RB85871. Orichalcum sestertius, RIC IV 168a, Cohen V 26, Hunter III 91, SRCV III 8990, aVF, nice portrait, centered on an oval flan that cuts of parts of the legends, some corrosion, weight 12.075 g, maximum diameter 28.2 mm, die axis 0o, Rome mint, 247 - 249 A.D.; obverse IMP M IVL PHILIPPVS AVG, laureate, draped, and cuirassed bust right; reverse ANNONA AVGG, Annona standing left, grain in right hand held over modius overflowing with grain, cornucopia in left hand, S - C (senatus consulto) flanking across field; $50.00 (42.50)


Salonina, August 253 - September 268 A.D., Tyre, Phoenicia

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Astarte, called "Ashtroth" in Scripture, was the favorite goddess of the Sidonians, Tyrians, Philistines, and Syro-Phoenicians generally. She was associated with the Greek Aphrodite and Roman Venus Genetrix, being believed by the ancients to be the goddess of generation, as well as of beauty. Astarte was chiefly worshiped and appears on the coins of Berytus, Bostra, Sidon, and Tyre. Her image is of a young woman, wearing a tall headdress; and clothed in a tunic, high in the neck- sometimes, not reaching lower than the knees, or sometimes with a longer dress, but with one knee exposed, and one foot planted on a galley's prow.
RP84808. Bronze AE 27, Rouvier VII p. 107, 2562; Lindgren II 2400; Mionnet VIII supp. p. 314, 359; BMC Phoenicia -; Baramki AUB -; SNG Hunt -; SNG Cop -; SNG Righetti -, F, red earthen fill, porous, edge bump, weight 15.353 g, maximum diameter 27.2 mm, die axis 0o, Tyre mint, Aug 253 - Sep 268 A.D.; obverse CORNE SALON . . ., diademed and draped bust right; reverse COL TYRO ME TRO, Astarte standing facing, head left, wearing kalathos, right hand on trophy of arms standing on left, transverse scepter in left hand, Nike standing on column on right crowning the goddess, murex shell low inner left; very rare; $85.00 (72.25)


Saloninus, Summer 260 A.D.

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Spes was the Roman personification of Hope. In art Spes is normally depicted carrying flowers or a cornucopia, but on coins she is almost invariably depicted holding a flower in her extended right hand, while the left is raising a fold of her dress. She was also named "ultima dea" - for Hope is the last resort of men. On this coin, the Caesar, Saloninus, the designated successor of the emperor, is identified as the hope for the future of the Roman people.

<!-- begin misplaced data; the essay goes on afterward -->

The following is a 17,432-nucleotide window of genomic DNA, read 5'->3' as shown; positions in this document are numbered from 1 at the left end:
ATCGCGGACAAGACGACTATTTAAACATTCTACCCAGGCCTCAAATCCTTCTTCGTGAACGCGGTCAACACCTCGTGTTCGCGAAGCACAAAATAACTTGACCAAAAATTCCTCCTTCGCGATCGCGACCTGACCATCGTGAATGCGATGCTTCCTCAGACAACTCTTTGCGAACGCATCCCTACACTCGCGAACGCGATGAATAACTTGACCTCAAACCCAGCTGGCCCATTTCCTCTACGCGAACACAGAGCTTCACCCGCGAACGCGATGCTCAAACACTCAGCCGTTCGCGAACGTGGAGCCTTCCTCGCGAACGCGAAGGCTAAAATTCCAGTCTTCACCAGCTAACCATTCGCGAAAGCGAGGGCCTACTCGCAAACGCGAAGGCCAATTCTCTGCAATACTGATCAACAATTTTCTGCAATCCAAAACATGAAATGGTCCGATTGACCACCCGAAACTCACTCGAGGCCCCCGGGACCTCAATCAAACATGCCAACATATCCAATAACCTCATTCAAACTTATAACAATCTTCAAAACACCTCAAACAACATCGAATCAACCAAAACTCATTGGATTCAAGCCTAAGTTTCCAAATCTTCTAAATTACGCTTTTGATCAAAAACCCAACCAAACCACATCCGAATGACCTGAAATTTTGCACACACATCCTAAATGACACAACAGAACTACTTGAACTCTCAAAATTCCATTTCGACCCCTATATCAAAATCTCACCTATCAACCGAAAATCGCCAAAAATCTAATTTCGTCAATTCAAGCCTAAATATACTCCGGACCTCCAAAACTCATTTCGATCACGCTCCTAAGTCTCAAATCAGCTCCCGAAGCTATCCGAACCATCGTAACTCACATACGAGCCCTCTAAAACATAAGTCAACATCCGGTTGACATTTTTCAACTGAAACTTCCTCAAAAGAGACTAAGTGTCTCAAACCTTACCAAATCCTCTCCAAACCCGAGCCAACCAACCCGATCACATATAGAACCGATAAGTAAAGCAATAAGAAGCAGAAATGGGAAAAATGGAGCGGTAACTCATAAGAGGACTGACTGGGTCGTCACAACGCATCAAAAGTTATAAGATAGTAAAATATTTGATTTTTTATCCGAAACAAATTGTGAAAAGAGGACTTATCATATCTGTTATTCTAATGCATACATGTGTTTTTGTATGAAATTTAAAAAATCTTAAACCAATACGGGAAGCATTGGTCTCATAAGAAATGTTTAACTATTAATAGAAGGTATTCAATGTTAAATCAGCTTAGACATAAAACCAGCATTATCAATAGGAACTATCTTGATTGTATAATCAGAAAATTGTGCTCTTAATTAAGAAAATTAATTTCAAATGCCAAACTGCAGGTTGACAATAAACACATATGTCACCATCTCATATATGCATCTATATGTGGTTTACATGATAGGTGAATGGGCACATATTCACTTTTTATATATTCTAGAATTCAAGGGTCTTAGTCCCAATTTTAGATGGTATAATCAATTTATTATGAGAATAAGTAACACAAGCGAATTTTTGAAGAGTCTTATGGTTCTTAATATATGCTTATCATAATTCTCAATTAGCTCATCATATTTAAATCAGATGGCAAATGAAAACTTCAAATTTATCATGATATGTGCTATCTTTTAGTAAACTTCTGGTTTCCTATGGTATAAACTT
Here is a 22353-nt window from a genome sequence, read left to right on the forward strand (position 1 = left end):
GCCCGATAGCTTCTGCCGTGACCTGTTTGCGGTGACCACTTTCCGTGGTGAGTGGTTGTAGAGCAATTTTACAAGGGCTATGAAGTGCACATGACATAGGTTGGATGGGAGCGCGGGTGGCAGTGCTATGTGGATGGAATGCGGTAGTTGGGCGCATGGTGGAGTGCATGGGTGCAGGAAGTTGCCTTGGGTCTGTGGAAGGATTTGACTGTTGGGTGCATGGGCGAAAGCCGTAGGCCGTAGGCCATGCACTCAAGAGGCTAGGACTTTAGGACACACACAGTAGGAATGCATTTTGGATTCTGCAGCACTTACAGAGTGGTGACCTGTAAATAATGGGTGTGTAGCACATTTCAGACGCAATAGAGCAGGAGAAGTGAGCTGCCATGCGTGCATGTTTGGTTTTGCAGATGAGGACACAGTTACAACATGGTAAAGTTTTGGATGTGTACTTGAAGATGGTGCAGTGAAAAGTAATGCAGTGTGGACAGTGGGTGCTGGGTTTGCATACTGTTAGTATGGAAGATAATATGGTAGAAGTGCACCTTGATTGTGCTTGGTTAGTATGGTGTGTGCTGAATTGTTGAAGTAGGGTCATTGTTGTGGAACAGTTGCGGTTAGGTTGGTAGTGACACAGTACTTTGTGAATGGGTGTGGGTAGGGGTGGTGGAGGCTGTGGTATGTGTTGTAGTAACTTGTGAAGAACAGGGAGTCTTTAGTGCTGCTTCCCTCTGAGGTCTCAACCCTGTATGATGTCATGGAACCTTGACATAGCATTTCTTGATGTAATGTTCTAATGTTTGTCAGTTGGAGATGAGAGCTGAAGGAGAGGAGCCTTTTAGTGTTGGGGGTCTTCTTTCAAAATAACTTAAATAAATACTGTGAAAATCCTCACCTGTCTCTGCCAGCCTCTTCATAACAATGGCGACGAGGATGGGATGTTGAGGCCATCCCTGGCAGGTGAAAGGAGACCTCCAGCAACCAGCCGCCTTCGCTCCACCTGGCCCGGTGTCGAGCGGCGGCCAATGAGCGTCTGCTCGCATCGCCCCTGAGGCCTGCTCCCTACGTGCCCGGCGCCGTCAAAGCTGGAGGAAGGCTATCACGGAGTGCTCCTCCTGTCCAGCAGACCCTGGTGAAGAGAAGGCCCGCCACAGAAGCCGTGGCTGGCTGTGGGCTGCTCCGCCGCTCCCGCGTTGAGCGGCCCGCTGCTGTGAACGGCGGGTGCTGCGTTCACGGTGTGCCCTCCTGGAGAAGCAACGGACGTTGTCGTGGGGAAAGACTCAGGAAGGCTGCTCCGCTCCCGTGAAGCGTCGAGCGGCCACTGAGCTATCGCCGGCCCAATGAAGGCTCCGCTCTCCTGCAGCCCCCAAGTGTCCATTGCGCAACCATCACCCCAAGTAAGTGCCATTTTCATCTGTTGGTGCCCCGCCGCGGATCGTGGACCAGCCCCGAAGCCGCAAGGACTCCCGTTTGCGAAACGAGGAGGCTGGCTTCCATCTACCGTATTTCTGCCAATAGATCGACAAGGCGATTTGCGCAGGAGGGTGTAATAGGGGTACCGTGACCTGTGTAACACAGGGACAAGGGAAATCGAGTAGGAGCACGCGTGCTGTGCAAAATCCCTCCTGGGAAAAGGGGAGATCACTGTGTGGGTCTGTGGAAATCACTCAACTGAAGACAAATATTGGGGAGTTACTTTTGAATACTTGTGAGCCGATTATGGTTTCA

RA85487. Billon antoninianus, Gbl MIR 1707p (Samosata), RIC V 36 (Antioch), RSC IV 95a (Antioch), Hunter IV 12 (uncertain eastern), SRCV III 10775 (uncertain Syrian), Choice VF, well centered, nice portrait, porous, weight 4.385 g, maximum diameter 21.6 mm, die axis 0o, uncertain Syrian mint, as caesar, Jan - summer 260 A.D.; obverse SALON VALERIANVS NOB CAES, radiate, draped, and cuirassed bust right, from behind; reverse SPES PVBLICA (the hope of the public), Valerian (on left) standing right confronting Spes, wearing military garb and holding spear, Spes standing left, raising skirt with left hand and presenting flower to prince with right hand, pellet within wreath above; $150.00 (127.50)


Saloninus, Summer 260 A.D.

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Spes was the Roman personification of Hope. In art Spes is normally depicted carrying flowers or a cornucopia, but on coins she is almost invariably depicted holding a flower in her extended right hand, while the left is raising a fold of her dress. She was also named "ultima dea" - for Hope is the last resort of men. On this coin, the Caesar, Saloninus, the designated successor of the emperor, is identified as the hope for the future of the Roman people.
RA85488. Billon antoninianus, Gbl MIR 1707u (Samosata), RIC V 36 (Antioch), RSC IV 95a (Antioch), SRCV III 10775 (uncertain Syrian), Hunter IV - (p. liii), VF/F, well centered, good portrait, toned, porous, reverse rough, weight 3.449 g, maximum diameter 21.2 mm, die axis 180o, uncertain Syrian mint, as caesar, Jan - summer 260 A.D.; obverse SALON VALERIANVS NOB CAES, radiate, draped, and cuirassed bust right; reverse SPES PVBLICA (the hope of the public), Spes on left, raising skirt, presenting flower to prince, star above; $125.00 (106.25)


Saloninus, Summer 260 A.D.

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Spes was the Roman personification of Hope. In art Spes is normally depicted carrying flowers or a cornucopia, but on coins she is almost invariably depicted holding a flower in her extended right hand, while the left is raising a fold of her dress. She was also named "ultima dea" - for Hope is the last resort of men. On this coin, the Caesar, Saloninus, the designated successor of the emperor, is identified as the hope for the future of the Roman people.
RA85489. Billon antoninianus, Gbl MIR 1696d (Samosata), RIC V 36 (Antioch), RSC IV 95 (Antioch), SRCV III 10775 (uncertain Syrian), Hunter IV - (p. liii), F, white metal, well centered, areas weakly struck, porous, earthen deposits, weight 4.106 g, maximum diameter 21.4 mm, die axis 0o, uncertain Syrian mint, as caesar, 258 - 259 A.D.; obverse SALON VALERIANVS NOB CAES, radiate, draped, and cuirassed bust right; reverse SPES PVBLICA (the hope of the public), Saloninus (on left) and Spes (on right) standing confronted, Spes is raising skirt and presenting flower to prince, Saloninus holds scepter in left; $100.00 (85.00)











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Crisis and Decline